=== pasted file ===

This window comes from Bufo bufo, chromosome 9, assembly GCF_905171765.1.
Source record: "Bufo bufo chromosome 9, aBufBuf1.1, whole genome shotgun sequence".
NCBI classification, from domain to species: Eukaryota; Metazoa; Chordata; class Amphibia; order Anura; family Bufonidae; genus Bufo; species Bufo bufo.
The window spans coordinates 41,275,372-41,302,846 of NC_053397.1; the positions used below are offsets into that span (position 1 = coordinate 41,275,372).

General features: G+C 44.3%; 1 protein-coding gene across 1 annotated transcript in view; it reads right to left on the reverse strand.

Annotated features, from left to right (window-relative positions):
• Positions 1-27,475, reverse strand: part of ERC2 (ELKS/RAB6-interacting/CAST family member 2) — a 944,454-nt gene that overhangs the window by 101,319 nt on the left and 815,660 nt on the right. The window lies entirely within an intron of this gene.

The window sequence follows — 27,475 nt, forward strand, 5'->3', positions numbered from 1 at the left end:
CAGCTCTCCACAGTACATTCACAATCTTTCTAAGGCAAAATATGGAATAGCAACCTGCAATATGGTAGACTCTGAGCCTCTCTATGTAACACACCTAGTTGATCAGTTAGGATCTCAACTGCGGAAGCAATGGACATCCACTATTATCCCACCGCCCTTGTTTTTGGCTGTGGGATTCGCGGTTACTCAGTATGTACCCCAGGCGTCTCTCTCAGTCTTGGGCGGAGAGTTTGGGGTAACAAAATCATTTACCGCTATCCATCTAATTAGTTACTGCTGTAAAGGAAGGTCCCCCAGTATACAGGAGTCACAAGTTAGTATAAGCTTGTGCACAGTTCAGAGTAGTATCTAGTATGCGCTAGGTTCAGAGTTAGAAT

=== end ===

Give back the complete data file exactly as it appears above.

This window comes from Bufo bufo, chromosome 9, assembly GCF_905171765.1.
Source record: "Bufo bufo chromosome 9, aBufBuf1.1, whole genome shotgun sequence".
NCBI classification, from domain to species: Eukaryota; Metazoa; Chordata; class Amphibia; order Anura; family Bufonidae; genus Bufo; species Bufo bufo.
The window spans coordinates 41,275,372-41,302,846 of NC_053397.1; the positions used below are offsets into that span (position 1 = coordinate 41,275,372).

General features: G+C 44.3%; 1 protein-coding gene across 1 annotated transcript in view; it reads right to left on the reverse strand.

Annotated features, from left to right (window-relative positions):
• Positions 1-27,475, reverse strand: part of ERC2 (ELKS/RAB6-interacting/CAST family member 2) — a 944,454-nt gene that overhangs the window by 101,319 nt on the left and 815,660 nt on the right. The window lies entirely within an intron of this gene.

The window sequence follows — 27,475 nt, forward strand, 5'->3', positions numbered from 1 at the left end:
CAGCTCTCCACAGTACATTCACAATCTTTCTAAGGCAAAATATGGAATAGCAACCTGCAATATGGTAGACTCTGAGCCTCTCTATGTAACACACCTAGTTGATCAGTTAGGATCTCAACTGCGGAAGCAATGGACATCCACTATTATCCCACCGCCCTTGTTTTTGGCTGTGGGATTCGCGGTTACTCAGTATGTACCCCAGGCGTCTCTCTCAGTCTTGGGCGGAGAGTTTGGGGTAACAAAATCATTTACCGCTATCCATCTAATTAGTTACTGCTGTAAAGGAAGGTCCCCCAGTATACAGGAGTCACAAGTTAGTATAAGCTTGTGCACAGTTCAGAGTAGTATCTAGTATGCGCTAGGTTCAGAGTTAGAAT